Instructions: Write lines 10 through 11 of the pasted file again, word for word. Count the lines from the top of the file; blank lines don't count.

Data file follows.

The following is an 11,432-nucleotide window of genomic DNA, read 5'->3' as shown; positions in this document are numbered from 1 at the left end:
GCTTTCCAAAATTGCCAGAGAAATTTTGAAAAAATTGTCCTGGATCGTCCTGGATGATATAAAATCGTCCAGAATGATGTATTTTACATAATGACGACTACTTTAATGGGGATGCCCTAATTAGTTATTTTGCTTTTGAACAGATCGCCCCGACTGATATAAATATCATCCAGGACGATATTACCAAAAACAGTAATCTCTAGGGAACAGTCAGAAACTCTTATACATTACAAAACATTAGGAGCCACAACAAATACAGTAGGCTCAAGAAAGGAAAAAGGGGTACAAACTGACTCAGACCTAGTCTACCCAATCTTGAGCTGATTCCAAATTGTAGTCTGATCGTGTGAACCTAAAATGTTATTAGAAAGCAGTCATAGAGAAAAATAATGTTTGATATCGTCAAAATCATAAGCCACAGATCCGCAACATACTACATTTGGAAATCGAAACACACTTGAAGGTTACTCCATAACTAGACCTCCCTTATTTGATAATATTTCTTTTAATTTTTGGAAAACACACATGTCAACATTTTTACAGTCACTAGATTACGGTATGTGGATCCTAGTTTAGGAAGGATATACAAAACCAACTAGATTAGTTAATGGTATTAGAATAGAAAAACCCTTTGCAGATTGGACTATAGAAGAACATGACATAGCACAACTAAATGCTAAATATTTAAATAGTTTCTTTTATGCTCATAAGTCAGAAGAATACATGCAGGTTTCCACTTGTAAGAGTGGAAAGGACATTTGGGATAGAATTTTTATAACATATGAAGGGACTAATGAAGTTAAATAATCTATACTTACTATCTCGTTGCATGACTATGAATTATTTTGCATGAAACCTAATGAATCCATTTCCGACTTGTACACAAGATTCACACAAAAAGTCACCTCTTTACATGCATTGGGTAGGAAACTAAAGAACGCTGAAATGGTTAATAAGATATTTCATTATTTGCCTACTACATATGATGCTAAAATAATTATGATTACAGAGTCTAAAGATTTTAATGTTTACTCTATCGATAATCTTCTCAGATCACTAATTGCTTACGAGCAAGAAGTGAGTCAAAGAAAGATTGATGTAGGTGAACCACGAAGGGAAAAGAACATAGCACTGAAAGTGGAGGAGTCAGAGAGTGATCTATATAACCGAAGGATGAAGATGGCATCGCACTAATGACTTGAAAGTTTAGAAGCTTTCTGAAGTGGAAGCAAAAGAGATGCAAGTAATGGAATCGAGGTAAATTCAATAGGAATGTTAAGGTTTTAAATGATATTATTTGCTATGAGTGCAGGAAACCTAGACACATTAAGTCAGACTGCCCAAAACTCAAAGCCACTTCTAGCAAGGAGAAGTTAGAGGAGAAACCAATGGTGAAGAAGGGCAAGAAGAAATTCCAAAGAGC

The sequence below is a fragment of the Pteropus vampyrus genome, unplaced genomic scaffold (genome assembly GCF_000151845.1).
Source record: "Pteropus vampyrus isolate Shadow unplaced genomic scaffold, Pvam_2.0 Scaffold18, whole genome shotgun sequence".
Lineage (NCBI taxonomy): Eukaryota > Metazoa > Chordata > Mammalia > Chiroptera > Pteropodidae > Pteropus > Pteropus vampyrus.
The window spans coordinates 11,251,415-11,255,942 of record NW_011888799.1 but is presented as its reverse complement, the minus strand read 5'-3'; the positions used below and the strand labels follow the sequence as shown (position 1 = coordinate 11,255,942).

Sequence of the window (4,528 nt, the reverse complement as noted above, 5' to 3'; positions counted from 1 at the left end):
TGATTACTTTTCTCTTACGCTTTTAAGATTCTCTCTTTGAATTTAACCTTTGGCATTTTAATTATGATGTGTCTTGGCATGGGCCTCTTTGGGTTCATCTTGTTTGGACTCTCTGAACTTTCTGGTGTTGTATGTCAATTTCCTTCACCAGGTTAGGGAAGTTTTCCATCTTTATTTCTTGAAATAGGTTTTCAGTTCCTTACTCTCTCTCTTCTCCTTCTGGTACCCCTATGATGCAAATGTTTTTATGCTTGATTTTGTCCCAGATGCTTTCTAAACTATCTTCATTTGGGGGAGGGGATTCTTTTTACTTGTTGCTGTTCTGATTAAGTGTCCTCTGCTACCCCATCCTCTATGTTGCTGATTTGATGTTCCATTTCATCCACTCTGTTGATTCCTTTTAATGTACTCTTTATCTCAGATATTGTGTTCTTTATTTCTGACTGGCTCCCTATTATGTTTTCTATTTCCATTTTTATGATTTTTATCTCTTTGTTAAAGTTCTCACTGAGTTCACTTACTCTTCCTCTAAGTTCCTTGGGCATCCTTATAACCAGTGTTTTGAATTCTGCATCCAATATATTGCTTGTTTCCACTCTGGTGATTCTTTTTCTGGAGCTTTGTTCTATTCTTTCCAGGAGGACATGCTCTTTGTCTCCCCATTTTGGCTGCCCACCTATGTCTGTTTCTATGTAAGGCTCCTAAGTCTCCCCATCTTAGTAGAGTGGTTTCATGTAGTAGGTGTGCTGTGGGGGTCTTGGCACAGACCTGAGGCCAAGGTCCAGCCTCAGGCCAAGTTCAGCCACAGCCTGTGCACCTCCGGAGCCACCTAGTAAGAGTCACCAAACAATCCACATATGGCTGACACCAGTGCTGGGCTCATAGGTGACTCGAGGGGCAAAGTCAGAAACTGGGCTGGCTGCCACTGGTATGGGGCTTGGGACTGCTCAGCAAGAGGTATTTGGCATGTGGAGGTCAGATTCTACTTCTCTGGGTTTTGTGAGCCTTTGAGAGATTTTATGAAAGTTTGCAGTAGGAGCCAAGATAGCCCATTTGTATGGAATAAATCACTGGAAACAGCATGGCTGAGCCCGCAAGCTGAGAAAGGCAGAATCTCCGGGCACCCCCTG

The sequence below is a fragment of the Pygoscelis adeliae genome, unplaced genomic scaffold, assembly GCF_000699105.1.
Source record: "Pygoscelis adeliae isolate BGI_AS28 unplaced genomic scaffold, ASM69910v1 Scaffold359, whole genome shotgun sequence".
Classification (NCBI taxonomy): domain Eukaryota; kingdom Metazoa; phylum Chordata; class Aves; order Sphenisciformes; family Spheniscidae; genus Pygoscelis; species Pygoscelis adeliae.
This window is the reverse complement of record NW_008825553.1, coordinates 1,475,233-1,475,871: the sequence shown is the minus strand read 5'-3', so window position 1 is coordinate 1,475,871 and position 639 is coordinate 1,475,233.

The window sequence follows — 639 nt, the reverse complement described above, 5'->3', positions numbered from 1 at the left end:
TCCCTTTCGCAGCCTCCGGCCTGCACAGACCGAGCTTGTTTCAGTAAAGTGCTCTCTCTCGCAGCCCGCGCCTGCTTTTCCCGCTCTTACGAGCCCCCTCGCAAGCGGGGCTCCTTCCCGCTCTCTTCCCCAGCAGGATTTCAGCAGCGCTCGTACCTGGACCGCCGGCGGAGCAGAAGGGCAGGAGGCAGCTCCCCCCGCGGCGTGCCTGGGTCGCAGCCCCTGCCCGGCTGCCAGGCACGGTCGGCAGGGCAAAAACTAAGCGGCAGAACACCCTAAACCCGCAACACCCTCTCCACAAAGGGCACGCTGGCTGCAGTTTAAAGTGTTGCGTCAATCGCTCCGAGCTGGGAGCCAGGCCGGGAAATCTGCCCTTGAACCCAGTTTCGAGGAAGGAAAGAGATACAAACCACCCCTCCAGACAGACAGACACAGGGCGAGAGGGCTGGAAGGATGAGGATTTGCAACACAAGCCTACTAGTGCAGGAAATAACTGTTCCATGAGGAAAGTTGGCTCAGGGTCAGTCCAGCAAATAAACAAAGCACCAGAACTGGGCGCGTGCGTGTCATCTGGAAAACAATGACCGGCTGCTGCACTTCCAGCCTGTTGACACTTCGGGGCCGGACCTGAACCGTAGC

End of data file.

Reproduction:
Source record: "Pygoscelis adeliae isolate BGI_AS28 unplaced genomic scaffold, ASM69910v1 Scaffold359, whole genome shotgun sequence".
Classification (NCBI taxonomy): domain Eukaryota; kingdom Metazoa; phylum Chordata; class Aves; order Sphenisciformes; family Spheniscidae; genus Pygoscelis; species Pygoscelis adeliae.